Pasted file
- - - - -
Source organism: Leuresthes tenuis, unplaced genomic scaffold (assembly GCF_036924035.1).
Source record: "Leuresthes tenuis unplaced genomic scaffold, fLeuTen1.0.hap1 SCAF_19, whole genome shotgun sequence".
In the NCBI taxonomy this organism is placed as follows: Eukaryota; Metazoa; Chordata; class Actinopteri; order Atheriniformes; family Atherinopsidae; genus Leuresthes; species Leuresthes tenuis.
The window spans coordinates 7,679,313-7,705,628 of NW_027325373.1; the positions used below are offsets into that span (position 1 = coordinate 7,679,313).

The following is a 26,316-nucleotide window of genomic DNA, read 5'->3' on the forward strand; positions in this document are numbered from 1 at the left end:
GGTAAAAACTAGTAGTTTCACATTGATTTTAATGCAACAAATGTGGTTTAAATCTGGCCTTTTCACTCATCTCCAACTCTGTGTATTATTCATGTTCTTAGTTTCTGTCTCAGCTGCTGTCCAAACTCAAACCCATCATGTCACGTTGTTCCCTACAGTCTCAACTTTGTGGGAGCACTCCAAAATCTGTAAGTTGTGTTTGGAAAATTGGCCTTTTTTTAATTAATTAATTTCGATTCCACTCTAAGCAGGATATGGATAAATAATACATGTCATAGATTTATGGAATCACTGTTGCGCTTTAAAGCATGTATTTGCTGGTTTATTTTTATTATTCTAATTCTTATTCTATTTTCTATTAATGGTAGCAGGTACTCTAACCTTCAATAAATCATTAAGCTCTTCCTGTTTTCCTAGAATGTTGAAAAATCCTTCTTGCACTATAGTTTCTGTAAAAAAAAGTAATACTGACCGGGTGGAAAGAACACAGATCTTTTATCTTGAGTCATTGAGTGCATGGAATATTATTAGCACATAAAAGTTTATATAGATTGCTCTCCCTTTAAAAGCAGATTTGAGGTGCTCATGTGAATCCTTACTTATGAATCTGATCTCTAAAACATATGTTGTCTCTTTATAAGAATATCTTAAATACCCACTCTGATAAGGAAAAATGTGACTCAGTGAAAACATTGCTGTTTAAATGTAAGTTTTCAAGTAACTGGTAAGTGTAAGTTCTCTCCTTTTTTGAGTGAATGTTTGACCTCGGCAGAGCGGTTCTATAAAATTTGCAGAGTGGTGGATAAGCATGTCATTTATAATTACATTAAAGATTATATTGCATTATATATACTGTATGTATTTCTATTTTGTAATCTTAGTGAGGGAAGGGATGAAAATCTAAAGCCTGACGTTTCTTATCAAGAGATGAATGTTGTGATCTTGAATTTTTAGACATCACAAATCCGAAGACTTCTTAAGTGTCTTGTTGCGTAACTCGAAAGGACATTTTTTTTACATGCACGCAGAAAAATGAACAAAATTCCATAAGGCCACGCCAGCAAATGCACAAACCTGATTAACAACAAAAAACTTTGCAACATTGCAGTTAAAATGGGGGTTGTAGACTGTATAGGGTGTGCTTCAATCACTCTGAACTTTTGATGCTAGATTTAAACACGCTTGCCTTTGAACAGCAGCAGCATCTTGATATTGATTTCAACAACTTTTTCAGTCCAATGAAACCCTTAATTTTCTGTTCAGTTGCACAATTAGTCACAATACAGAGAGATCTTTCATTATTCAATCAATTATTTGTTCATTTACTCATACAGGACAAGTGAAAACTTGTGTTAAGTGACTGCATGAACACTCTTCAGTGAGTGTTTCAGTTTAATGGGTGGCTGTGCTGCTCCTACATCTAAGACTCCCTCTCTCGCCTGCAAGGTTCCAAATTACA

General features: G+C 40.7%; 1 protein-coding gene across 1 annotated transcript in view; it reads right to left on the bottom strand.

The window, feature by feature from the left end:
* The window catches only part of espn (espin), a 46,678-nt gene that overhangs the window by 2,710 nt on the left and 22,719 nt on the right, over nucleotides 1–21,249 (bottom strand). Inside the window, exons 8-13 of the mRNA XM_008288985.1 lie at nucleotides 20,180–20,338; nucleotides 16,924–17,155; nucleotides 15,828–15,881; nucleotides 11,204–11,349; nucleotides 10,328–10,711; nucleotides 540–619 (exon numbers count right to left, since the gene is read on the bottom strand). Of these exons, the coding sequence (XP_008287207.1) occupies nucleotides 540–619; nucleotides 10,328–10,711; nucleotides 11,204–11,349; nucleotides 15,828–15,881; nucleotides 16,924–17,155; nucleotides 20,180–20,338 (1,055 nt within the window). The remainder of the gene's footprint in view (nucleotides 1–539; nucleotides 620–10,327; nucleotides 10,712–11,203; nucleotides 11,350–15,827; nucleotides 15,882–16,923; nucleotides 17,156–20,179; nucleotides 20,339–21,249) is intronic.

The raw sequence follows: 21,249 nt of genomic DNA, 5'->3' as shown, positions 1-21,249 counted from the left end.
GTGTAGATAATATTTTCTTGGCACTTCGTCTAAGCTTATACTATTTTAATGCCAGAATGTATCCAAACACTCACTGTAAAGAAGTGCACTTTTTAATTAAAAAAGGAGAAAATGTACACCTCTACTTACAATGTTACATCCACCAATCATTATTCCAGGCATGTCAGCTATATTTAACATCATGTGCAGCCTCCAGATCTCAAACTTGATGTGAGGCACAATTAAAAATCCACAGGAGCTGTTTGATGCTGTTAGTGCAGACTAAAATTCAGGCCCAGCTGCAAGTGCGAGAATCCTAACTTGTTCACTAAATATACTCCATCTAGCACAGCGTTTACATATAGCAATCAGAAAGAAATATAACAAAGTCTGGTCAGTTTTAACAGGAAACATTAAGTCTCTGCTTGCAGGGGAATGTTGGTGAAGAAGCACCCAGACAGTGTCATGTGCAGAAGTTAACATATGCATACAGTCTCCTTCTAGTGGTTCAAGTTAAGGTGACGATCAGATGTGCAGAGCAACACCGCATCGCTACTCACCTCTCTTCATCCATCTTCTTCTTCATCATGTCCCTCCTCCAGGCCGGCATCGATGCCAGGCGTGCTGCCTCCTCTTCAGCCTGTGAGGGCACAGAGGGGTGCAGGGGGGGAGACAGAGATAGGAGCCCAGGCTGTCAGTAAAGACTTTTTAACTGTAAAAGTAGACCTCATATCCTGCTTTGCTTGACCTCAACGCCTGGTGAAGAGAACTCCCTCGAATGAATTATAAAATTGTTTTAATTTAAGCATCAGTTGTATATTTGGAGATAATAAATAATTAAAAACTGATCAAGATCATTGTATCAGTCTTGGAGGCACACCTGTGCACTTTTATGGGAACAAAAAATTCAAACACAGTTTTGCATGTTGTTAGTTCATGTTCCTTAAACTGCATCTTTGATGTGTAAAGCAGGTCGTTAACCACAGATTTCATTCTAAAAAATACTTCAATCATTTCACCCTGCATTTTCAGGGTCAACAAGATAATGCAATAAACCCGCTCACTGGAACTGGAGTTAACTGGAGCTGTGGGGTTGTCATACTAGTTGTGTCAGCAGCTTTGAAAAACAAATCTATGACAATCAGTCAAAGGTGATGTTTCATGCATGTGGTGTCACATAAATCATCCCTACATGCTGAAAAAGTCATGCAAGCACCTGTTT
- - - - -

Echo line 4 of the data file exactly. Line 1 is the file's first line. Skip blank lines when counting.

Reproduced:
The window spans coordinates 7,679,313-7,705,628 of NW_027325373.1; the positions used below are offsets into that span (position 1 = coordinate 7,679,313).